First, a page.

Diego, a cultivated, homosexual and skeptical young man, falls in love with a young heterosexual communist full of prejudices and doctrinary ideas
For Diego (Perugorria), promising not to make any further attempt to sleep with girlfriend Vivian (Marilyn Solaya) prior to their wedding day turns out to be a bad move when she leaves him and ends up marrying someone else. In a state of despair, he is approached by David (Cruz), a gay man whose German friend (Jorge Angelino) bets him he can’t pick up Diego. Unable to resist the challenge, David ambles over to the restaurant table at which Diego has seated himself, orders strawberry ice cream from a menu offering that or the more masculine alternative chocolate and suggests Diego come back to his flat “to look at some original Vargas Llosa additions”.
Lured by the promise of the books, the innocent accepts, and through a series of meetings in David’s flat at which they discuss revolutionary art and politics over coffee they eventually become close friends. But since Cuban communist othordoxy considers being gay to be anti-revolutionary, when Diego tells his student roommate Miguel about David, it leads to political difficulties for his newfound friend. Meanwhile, when David’s aging woman neighbour Nancy (Ibarra) learns Diego is a virgin she becomes determined to sleep with him herself.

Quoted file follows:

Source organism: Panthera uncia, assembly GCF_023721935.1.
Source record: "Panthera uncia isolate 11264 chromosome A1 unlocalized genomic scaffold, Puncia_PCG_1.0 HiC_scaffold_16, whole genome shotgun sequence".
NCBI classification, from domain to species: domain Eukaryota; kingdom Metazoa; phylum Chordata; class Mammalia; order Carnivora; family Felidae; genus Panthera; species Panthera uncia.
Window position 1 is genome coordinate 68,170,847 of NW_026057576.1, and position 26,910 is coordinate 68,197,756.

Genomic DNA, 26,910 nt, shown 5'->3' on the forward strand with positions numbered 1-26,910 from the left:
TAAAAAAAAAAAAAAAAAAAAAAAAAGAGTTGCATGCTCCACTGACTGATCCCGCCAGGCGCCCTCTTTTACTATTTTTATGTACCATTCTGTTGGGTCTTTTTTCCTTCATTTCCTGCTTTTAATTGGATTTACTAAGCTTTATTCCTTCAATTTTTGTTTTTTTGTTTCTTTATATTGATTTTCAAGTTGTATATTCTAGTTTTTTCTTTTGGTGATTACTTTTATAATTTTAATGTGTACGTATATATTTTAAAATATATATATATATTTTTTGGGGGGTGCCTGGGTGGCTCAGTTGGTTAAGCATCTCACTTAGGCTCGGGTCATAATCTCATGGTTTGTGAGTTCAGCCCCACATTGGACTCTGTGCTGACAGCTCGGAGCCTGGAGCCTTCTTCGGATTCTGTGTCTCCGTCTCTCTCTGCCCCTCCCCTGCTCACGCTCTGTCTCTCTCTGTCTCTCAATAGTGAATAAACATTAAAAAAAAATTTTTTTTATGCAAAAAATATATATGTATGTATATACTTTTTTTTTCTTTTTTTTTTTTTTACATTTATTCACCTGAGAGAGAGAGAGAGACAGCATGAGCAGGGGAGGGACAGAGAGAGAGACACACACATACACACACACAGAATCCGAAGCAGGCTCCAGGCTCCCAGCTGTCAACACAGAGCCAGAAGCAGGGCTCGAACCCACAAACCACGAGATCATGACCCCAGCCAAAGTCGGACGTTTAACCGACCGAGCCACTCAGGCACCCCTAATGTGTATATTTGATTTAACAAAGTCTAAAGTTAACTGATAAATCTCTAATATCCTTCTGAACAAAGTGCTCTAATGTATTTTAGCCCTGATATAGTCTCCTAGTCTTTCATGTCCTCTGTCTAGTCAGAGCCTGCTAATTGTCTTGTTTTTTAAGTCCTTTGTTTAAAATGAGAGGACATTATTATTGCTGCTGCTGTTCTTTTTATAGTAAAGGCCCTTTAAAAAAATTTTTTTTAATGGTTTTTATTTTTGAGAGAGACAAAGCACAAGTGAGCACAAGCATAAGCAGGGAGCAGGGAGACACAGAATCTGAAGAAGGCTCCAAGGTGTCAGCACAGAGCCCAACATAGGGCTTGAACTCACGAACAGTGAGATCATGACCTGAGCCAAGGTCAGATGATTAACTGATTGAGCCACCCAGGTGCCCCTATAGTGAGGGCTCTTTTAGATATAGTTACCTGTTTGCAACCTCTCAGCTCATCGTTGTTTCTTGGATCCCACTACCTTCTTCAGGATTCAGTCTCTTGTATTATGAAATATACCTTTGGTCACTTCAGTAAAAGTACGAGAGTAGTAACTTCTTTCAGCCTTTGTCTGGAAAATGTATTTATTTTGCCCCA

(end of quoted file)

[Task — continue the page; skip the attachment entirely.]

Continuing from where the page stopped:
This first gay filmic offering from Cuba actually plays a good deal better than it sounds, not least because its characters are delineated not merely as cyphers for the purposes of political scoring but as real human beings with complex motivations and emotions. That said, it still suffers from spending far too much time in David’s admittedly fascinating apartment.
Many will love it, many won't.